Being Inside the Klimt Show

This is not a traditional gallery show; this is not your usual museum walk. You do not pick and choose what you see, skipping the later years, or lingering in front of a favorite. No, this one comes and goes, with and without you. Unlike the last Klimt show you saw, there are no Klimt paintings on the walls. There is Klimt, but no painted canvases and you won’t really notice the walls, either. To top it off, the lights are off; the show happens in the dark. Happens? 

Yes, the Klimt show happens. It happens around you, it comes to you, and it literally happens on you. And it also happens on the floor, on the ceiling, and on the walls.

I could call it a “sound and light” show but that would be an insult to the creators. Son et lumière sounds prettier in French, but it remains “sound and light.”  Sound and light is stale and this show is fresh and very much today.

So if it’s neither traditional, nor expected, then what is this show? An experience? Pairing computer technology with Klimt images, the group of Gianfranco Iannuzzi, Renato Gatto, Massimiliano Siccardi, with the musical collaboration of Luca Longobardi create a Klimt dream sequence universe. Projected on the atelier’s surfaces Klimt’s famous characters like Judith Klimt and the lovers of The Kiss slowly move around the room. Imagine The Pear Tree gliding left, sometimes right, sometimes up and sometimes down and around the space. The tree grows larger and larger until it distorts from a tree to an ever magnifying texture and then just a shade of color and light that overtakes the walls and ceiling and floor and eventually washes over you, too. Then it fades away to telescope into another detail from another Klimt piece. As the magnification happens, behind you on other walls, the rolling gold swirls of The Tree of Life multiply and become an ocean of gold swirls.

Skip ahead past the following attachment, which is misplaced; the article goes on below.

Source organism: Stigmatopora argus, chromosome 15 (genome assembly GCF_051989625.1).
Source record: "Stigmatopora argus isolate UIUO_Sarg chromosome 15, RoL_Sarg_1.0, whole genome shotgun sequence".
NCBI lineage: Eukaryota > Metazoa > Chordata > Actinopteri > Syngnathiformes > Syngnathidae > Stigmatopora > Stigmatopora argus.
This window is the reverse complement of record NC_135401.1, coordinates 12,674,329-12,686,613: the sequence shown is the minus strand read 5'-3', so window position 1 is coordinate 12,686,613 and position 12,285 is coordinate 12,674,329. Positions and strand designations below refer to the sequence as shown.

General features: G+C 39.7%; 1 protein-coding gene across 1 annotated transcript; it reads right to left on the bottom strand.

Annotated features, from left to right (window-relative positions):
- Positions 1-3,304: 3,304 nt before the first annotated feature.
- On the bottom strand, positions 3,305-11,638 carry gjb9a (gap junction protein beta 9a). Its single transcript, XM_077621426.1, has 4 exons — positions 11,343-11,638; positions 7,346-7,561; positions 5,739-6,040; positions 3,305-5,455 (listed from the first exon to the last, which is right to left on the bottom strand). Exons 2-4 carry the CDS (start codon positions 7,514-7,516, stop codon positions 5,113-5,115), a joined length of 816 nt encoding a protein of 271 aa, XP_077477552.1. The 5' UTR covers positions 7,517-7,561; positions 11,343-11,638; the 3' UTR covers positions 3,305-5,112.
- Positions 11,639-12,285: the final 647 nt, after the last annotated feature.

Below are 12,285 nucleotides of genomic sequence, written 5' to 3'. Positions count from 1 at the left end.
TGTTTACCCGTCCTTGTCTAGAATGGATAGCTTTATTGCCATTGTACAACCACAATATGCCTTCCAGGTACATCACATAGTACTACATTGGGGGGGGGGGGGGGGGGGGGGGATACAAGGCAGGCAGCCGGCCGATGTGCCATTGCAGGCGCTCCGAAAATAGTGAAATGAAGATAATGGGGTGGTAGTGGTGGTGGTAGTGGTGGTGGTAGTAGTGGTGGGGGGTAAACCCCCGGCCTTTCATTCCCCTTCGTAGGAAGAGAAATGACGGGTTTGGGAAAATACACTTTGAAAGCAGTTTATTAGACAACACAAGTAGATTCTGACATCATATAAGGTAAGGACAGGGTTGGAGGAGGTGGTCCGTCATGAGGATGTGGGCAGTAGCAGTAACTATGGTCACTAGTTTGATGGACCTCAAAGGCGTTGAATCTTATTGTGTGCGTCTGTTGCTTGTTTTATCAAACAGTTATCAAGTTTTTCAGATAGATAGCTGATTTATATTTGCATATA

To enrich further the experience, Bach partitas fill the space as the images move around the atelier. One could almost call the experience “Klimt movies,” except there is not one film, there is not one version of this story. There are as many versions as there are perspectives. We are not seated in rows at the Cinemax watching a 3D Klimt adventure. We wander freely through the giant space of the “atelier,” watching the images transform from one to another, and then with a turn of the head, one can see other images rising and falling across and around the room. Rolling around, larger and larger and smaller and smaller until they disappear into a void that mysteriously sprouts another image that becomes a canonical Klimt piece, like that ever sensual imperious gaze of Judith Klimt, larger and larger than life, and then like that, she slips away, exit stage left.

But what does it feel like? Various metaphors come to mind. Imagine a Klimt museum cum nightclub filled with subtle strobe lights and disco balls and a DJ playing Wagner and dreamy piano sonatas. Or imagine strolling through the gardens of Versailles with Klimt images streaming everywhere - on the fountain waters, on the paths, on the hedges and upon high into the sky. Or imagine a dream, where a gentle breeze blows the patches of green grass of Klimt’s prairies off the canvas and they float away toward the luscious lips of the woman in The Kiss. Doorways lead literally into open spaces, and the angels gently lift away from their sky blue heavens.

     

Perhaps this is what it was like inside Klimt’s mind? The music, the hundred shades of green grasses and trees, the rich patterns of the Viennese Secession, the splashes of red and whorls of wavy lines.   Sensational? Perhaps. Sensual? You bet. Klimt painted softness, luscious lips and bare breasts and framed them (trapped them?) in hardness, golden boughs and swaths of luxurious gold gilding. He captured those intimate moments, keeping viewers on the outside, always wanting in, wanting more.

This is why this show wins. Where Klimt kept us out, this show welcomes us in. The show recreates Klimt’s universe into living halogram worlds. The show gives us the privileged access to places where Klimt denied us. Same, but different, and variations on a theme, the show is everything Klimt, and everything Klimt all at once.

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I enjoyed this show so much that Lifelong Learning Abroad has made arrangements for everyone to visit the show and a special conference about its creation.

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Gustav Klimt

Atelier des Lumières

https://www.atelier-lumieres.com/en/gustav-klimt

until 31 December


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